Christianity Doesn’t Need the State to Promote Morality

Christianity Doesn't Need the State to Promote Morality

Many Americans, who profess to be Christians, look to the state for the answer to life’s problems. This instead of using persuasion, influence, and leadership. The Bible tells us to “seek first the Kingdom of God.” This does not mean that Christians should never seek to have an impact on governing policies, but it does tell us that our focus should always be on the Kingdom of God, worldly interests are secondary.

Christianity Doesn’t Need the State to Promote Morality

Great things have occurred through the witness of Christians in places where state actors have sought to curtail or even stamp out Christian practices, so it is obvious that Christianity does not need state approval to accomplish its purposes. There is something to be said for the impact that Christianity has on others when they see people preaching and following Christ, even when it is dangerous. Christianity has been and will be impactful regardless of the actions of the bureaucratic-state. The governing policies imposed over a nation can help or hinder the furtherance of the Gospel; therefore, Christians can maintain a Kingdom of God focus by seeking to influence governing policies that protect Christians from earthly persecution.

Our Choice: Theonomy or Libertarianism

There are two pathways for this endeavor. One being the implementation of Christian practices as the law of the land. The other is the support of legislation that gives liberty to all people to believe and do as they see fit with their property without state intrusion through the mutual respect of natural property rights, even when others choose practices we disagree with. It goes without saying that liberty for all does not imply that people can kill, steal, and abuse with impunity, these acts fall under natural law of mutual respect of property rights.

Safeguards that protect people from violence should be present in any society, though not necessarily implemented and enforced by bureaucrats. Some people, theonomists, believe we should make the doctrines and practices of Christianity the law of the land, and as soon as we do, the better things will be for the nation. Certainly, having large societies or associations based on Christian values beyond the Church seems beneficial, but enforcing beliefs and behaviors upon others through the power of the state will cause more harm than good.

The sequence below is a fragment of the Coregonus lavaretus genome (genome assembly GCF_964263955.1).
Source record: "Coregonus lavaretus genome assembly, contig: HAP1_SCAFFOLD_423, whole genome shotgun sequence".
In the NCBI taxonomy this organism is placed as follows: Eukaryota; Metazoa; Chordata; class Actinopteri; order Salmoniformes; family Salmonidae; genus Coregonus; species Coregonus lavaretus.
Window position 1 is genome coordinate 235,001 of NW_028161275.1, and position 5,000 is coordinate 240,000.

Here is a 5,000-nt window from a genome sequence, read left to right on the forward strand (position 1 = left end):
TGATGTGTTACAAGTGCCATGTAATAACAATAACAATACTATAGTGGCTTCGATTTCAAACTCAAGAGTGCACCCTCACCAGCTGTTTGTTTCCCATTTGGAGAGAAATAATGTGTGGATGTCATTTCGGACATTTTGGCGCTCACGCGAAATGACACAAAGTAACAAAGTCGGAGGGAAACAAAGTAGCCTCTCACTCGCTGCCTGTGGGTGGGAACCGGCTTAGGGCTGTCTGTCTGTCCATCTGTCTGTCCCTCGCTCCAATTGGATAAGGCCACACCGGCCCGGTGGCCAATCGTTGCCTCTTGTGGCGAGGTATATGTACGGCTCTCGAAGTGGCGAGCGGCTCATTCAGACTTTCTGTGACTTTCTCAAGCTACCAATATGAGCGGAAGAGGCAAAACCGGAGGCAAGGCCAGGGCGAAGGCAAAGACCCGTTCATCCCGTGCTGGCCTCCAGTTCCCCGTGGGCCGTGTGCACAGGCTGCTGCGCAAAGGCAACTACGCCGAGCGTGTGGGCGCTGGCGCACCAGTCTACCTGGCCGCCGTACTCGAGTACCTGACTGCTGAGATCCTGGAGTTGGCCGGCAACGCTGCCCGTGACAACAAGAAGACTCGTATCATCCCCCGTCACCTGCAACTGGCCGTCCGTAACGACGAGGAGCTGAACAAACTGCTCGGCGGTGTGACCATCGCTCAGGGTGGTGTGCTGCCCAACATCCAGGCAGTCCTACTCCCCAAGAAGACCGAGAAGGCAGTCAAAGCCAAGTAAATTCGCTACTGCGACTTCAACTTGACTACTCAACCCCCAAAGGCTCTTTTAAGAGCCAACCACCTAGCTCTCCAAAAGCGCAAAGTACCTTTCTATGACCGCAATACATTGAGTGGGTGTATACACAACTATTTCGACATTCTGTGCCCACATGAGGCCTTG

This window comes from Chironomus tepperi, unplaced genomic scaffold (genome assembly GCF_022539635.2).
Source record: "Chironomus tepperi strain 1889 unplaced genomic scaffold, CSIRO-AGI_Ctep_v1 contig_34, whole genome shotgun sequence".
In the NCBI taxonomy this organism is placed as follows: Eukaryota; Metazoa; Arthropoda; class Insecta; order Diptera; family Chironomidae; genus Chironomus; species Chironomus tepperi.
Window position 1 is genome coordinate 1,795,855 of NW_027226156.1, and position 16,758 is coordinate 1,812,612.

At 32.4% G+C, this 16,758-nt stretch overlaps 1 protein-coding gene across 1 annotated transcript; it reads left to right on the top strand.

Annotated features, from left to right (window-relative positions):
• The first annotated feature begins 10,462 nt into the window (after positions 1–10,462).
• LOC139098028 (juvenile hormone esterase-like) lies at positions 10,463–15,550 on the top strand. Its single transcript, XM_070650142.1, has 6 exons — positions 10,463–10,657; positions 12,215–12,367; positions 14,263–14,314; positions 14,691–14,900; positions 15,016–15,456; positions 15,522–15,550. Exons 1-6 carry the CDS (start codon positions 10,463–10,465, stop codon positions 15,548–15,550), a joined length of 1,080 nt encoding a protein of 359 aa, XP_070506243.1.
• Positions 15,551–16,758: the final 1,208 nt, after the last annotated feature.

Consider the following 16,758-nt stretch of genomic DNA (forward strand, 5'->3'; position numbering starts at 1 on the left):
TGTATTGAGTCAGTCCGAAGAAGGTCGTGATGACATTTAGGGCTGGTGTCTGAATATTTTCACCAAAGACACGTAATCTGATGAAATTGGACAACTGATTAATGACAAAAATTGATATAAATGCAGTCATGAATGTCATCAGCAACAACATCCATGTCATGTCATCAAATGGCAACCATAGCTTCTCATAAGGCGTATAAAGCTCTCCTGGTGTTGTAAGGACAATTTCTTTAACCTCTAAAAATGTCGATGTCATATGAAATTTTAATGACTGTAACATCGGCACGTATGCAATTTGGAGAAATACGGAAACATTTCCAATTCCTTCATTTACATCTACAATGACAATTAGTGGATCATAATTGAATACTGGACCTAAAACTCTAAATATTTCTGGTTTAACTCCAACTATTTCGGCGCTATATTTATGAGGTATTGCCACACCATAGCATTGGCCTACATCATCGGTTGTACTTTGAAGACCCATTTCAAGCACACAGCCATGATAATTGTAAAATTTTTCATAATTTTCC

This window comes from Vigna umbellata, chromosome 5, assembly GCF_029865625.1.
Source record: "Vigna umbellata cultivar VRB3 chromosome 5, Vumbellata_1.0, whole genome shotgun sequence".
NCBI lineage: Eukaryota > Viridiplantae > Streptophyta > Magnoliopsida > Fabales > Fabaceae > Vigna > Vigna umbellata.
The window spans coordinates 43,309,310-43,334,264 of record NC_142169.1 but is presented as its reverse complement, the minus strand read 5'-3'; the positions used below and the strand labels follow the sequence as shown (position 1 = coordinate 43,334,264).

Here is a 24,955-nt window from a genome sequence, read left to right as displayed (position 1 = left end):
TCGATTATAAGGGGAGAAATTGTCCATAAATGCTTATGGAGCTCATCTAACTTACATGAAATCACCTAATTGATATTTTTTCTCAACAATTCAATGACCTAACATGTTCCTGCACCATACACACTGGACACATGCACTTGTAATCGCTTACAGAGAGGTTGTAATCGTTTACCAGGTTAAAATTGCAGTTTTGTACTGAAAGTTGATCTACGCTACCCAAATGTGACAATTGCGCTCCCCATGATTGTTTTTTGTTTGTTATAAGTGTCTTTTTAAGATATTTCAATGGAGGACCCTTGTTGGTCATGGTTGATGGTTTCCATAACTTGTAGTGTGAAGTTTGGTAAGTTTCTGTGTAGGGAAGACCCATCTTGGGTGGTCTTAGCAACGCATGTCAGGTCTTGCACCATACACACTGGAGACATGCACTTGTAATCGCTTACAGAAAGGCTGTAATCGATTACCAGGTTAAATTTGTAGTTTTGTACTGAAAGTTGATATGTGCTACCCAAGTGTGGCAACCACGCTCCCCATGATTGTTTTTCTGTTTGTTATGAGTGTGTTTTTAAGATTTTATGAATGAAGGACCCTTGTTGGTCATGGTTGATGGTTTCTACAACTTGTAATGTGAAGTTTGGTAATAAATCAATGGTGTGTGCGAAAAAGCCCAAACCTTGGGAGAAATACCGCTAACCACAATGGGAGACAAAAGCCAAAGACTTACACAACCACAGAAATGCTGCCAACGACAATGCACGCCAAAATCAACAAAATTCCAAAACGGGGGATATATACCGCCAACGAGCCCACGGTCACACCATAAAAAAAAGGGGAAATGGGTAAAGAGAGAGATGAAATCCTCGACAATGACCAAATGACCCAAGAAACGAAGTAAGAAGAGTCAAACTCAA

Whose “Christianity” should become the law of the land? There are many denominations and unaffiliated Christian churches across the country, and they differ in their doctrines, practices, and worldviews. Would we want a Catholic nation? A Baptist nation? A Methodist nation? A Presbyterian nation? A Calvinist or Arminian nation? A nation that believes in the enforcement of the Mosaic Law?

Voluntary communities are preferable to a national religion

It is preferable to live in obedience to God according to the understanding of Scripture shared in our smaller voluntary communities, rather than having someone impose the priorities of one congregation over the other. We do have enough difference from congregation to congregation so as to make the decentralization of legal, theological, and practical moral issues more conducive to fulfilling the Genesis mandate to be “fruitful and multiply and fill the earth and subdue it, and have dominion over the fish of the sea and over the birds of the heavens and over every living thing that moves on the earth.”